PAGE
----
So, the fax machine sits alone in Paris, at the INPI's St Petersbourg street HQ in the hope of one or more external communicants dialing its number. But lo and behold, what happens when those outsiders use up all the paper, or it jams ??? Errrmmm, well, the fax goes offline - I hear gasps of horror from the audience - yes, it does just that. Aha, but those who have been following chirp in, "Wait a minute, you said there was a second fax machine waiting in the wings". So I did. But here's the catch. The second doesn't know the first isn't working because they are not synchronised, i.e. it is not a true failsafe, fallover, backup, whatever. Truly astounding, implementation of modern technology at its best. And of course, yes you've guessed it - the person who looks after the fax machines having gone home, no one else is there to care a hoot, or even less, do anything about it.

Of course, now that the INPI has finally entered the age of electronic filing, it probably doesn't care very much whether its fax machines are left to break down on their own well before most of us have even thought about going home. Yet consider this, if you will : the stats tell us that approximately 16,000 French filings are carried out each year (with a slight variation, give or take a couple of thousand). Of those, I would guess that approximately 10%, maybe 15% are filed using the online filing system - the rest, well, snail mail and fax of course, and usually both since fax filings have to be confirmed via normal mail. OK, where does that leave us, hmm, at an optimistic 13,500 filings over the year, a daily average (including bank holidays and weekends) of 37 patent application filings a day. Obviously, this figure does not consider any of the other filings that take place using the same fax number, filing responses to office actions, various other requests, other rights filings, etc, so the number of communications going through that fax number must be much higher than first thought.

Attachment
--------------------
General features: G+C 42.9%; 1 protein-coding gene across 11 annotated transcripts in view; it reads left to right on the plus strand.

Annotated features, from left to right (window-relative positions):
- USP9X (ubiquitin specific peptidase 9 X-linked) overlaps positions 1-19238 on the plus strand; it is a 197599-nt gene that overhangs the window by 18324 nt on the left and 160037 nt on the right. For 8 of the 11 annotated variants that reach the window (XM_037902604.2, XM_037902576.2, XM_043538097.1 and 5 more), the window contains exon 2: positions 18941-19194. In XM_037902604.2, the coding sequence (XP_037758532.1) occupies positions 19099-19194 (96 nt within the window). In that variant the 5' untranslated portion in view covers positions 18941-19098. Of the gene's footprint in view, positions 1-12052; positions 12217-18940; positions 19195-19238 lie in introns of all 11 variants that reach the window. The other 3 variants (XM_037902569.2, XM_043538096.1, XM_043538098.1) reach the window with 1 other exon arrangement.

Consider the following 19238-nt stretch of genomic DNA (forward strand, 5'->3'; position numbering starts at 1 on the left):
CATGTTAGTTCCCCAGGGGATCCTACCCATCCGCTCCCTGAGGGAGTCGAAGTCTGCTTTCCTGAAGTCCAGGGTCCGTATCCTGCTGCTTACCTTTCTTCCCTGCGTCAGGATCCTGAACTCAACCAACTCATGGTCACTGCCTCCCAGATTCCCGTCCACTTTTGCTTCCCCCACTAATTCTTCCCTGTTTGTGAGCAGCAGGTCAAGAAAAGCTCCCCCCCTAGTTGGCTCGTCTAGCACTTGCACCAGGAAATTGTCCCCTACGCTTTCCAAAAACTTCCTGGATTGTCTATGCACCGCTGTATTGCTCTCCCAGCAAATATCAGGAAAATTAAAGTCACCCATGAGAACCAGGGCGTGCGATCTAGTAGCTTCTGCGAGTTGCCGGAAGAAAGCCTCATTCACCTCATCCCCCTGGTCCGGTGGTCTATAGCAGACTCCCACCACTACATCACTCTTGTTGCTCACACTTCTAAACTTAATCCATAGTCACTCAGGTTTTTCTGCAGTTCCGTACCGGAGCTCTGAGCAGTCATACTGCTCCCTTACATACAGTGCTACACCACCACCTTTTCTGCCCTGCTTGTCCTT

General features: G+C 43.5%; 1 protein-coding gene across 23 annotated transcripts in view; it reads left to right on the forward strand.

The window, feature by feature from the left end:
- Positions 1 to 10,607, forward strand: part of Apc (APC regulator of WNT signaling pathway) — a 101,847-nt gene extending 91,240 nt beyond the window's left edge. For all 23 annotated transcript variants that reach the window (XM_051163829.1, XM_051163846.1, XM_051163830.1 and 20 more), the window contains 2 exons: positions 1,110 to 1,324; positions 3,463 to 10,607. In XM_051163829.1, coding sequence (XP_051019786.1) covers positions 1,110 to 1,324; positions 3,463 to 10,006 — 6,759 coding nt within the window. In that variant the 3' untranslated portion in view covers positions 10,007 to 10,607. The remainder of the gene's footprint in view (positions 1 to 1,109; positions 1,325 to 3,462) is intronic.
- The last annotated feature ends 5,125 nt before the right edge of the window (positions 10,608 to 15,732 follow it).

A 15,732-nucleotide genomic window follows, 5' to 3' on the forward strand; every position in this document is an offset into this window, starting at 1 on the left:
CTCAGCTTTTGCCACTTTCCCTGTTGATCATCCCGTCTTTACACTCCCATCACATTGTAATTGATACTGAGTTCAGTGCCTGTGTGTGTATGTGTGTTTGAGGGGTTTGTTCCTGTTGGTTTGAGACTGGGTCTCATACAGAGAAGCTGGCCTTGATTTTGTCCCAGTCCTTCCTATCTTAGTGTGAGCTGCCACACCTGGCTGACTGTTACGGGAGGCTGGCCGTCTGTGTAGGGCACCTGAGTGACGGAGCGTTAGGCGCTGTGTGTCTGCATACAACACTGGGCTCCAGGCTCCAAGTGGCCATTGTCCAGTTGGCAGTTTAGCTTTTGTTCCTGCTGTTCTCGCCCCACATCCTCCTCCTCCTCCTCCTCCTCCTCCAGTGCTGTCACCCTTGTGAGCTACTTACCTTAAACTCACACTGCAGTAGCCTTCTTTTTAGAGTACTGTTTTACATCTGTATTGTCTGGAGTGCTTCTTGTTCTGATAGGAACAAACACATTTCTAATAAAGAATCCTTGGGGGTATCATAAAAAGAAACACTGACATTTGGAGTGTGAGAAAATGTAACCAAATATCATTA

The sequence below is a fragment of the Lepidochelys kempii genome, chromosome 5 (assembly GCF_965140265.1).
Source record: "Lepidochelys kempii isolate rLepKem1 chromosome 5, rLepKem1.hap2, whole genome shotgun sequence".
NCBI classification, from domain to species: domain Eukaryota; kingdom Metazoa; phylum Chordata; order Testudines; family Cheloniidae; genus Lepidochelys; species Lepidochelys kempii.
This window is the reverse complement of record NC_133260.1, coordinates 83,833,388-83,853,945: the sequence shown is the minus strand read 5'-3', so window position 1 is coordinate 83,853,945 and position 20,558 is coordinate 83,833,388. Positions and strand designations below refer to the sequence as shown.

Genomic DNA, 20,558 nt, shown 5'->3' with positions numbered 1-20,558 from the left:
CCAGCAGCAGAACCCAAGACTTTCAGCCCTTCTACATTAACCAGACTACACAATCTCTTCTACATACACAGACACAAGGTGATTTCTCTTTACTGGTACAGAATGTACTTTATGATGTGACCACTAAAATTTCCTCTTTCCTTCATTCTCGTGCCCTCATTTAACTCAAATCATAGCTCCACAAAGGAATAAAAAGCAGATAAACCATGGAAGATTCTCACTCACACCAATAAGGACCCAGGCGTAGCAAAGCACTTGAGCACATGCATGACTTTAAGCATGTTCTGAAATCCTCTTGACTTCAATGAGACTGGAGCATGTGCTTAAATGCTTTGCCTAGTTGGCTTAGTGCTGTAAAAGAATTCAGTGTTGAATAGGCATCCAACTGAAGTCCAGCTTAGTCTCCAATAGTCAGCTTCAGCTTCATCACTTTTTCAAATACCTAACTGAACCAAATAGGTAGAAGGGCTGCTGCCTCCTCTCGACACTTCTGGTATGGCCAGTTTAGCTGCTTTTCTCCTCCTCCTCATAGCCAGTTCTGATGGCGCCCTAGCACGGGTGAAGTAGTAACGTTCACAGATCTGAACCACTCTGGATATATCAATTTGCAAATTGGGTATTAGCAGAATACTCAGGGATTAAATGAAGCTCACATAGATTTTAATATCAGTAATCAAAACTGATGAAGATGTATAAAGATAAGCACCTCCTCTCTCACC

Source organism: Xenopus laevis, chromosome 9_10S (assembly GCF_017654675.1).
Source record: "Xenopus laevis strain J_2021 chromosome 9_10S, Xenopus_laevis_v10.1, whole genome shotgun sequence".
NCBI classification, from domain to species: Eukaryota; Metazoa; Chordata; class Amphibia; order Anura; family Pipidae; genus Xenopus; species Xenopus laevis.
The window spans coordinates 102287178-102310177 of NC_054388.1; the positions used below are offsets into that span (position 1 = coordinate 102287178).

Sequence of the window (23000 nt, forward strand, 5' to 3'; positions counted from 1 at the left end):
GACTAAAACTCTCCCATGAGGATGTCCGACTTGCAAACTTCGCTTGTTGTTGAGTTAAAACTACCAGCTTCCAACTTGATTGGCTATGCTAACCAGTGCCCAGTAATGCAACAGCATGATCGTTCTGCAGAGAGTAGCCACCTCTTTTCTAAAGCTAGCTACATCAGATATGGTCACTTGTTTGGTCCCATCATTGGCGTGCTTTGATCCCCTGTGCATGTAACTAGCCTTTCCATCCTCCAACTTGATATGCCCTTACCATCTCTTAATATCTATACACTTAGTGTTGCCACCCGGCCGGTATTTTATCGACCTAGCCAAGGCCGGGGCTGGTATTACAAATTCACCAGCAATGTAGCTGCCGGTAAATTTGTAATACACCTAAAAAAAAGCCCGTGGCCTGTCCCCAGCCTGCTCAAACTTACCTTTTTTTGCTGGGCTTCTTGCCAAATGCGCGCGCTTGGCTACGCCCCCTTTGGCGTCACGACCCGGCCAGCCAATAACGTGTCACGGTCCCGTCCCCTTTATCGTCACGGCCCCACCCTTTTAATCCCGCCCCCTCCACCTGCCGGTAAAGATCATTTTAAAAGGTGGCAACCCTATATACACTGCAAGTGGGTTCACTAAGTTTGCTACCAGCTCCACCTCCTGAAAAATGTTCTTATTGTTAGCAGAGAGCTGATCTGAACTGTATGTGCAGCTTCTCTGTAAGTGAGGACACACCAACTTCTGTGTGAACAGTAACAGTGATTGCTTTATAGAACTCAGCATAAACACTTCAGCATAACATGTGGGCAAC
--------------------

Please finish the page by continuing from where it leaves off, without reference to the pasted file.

One would have thought that even the INPI would have sussed that so many faxed communications would warrant a more reliable system, capable of running 24/7, but the powers that be at the INPI have obviously decided that this is not the case. It may be, once again, that budget constraints mean that it can't actually afford to invest in a battery of failsafe fax machines, in which case there is no hope. Of course, some smart people in procurement could just suggest that the faxes be handled by a PC (or two or three) running fax reception software, but apparently even this appears beyond grasp of comprehension.

If you've managed to bear with me to the end of this rant, then you'll have done well. "What did I do then ?", you might ask. Answer : WIPO - response time of 15 minutes max - now there's service !!

P.S : The above is entirely based on my own personal perception. If anyone out there really does know what the actual set up is at the INPI, then I'm all ears, I was just letting my paranoiac psychotic brain get the better of me ;-) toodlepip !!